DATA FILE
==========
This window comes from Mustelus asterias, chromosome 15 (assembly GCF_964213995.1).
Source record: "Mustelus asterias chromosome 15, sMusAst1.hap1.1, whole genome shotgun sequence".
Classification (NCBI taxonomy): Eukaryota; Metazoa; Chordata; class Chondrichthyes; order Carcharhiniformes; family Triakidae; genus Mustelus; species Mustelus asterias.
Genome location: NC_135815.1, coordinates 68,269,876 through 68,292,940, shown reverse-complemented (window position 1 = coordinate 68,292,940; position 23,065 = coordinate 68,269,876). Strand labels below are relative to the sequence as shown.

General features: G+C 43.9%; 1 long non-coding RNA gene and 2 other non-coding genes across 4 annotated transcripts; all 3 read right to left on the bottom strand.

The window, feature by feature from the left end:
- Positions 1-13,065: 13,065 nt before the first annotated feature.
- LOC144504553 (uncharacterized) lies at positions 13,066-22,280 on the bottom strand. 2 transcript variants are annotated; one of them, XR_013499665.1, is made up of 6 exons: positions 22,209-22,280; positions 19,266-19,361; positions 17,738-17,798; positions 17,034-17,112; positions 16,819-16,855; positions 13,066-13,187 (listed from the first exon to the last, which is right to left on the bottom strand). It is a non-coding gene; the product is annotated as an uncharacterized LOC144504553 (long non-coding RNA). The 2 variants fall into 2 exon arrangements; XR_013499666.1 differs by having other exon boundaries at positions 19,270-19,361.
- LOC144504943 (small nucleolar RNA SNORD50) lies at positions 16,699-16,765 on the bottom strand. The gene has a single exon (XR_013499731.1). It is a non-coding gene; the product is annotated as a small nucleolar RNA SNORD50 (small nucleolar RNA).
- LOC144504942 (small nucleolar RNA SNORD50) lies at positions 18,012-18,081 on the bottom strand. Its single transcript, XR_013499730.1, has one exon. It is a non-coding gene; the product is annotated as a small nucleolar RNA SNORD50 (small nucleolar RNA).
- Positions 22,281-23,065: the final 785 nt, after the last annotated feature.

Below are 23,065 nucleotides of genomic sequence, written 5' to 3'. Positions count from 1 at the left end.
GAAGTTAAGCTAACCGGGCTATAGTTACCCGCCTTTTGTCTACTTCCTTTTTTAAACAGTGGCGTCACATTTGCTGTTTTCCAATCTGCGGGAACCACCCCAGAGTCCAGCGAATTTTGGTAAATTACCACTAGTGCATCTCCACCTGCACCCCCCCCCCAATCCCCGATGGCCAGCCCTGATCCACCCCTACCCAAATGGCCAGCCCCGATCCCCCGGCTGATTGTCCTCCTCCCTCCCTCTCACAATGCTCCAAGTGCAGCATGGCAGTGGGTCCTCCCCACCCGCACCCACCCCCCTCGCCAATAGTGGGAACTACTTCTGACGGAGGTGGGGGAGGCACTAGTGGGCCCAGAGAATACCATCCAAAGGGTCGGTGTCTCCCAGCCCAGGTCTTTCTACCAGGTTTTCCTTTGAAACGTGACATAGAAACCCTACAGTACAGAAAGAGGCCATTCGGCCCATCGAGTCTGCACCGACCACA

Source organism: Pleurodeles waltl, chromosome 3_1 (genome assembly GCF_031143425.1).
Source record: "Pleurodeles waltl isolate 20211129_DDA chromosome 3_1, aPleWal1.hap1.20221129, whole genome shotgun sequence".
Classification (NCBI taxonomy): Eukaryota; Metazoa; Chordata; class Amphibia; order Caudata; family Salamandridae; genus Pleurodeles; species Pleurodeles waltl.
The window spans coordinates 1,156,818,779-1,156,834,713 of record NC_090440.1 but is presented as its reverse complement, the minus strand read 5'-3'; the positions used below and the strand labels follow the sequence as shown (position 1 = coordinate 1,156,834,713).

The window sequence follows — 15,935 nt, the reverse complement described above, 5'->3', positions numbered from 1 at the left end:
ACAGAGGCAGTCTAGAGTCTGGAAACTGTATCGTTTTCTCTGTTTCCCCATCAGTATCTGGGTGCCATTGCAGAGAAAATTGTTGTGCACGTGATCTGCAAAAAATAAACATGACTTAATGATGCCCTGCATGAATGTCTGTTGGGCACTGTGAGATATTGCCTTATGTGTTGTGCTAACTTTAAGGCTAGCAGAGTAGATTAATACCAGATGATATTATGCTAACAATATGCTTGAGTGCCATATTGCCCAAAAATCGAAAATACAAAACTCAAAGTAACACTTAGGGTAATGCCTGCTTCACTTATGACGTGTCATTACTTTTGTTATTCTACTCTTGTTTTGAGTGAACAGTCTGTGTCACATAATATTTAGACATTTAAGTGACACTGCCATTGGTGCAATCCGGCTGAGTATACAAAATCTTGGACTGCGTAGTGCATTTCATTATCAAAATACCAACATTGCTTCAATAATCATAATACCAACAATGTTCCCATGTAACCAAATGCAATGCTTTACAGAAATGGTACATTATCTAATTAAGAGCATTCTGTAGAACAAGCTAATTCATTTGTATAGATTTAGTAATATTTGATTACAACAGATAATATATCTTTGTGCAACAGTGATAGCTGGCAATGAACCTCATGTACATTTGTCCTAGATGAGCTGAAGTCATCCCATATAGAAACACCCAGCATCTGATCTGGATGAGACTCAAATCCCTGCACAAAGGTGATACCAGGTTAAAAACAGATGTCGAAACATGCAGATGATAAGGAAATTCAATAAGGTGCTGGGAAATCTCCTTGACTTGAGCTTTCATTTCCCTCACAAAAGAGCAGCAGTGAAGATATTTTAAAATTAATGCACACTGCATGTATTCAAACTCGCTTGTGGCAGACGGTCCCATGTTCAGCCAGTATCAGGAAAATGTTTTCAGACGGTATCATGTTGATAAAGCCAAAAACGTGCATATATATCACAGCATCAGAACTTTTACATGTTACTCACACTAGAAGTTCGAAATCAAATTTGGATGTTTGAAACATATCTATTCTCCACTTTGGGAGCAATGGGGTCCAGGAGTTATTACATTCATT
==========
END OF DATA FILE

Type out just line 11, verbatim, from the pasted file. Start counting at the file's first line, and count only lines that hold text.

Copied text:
- Positions 22,281-23,065: the final 785 nt, after the last annotated feature.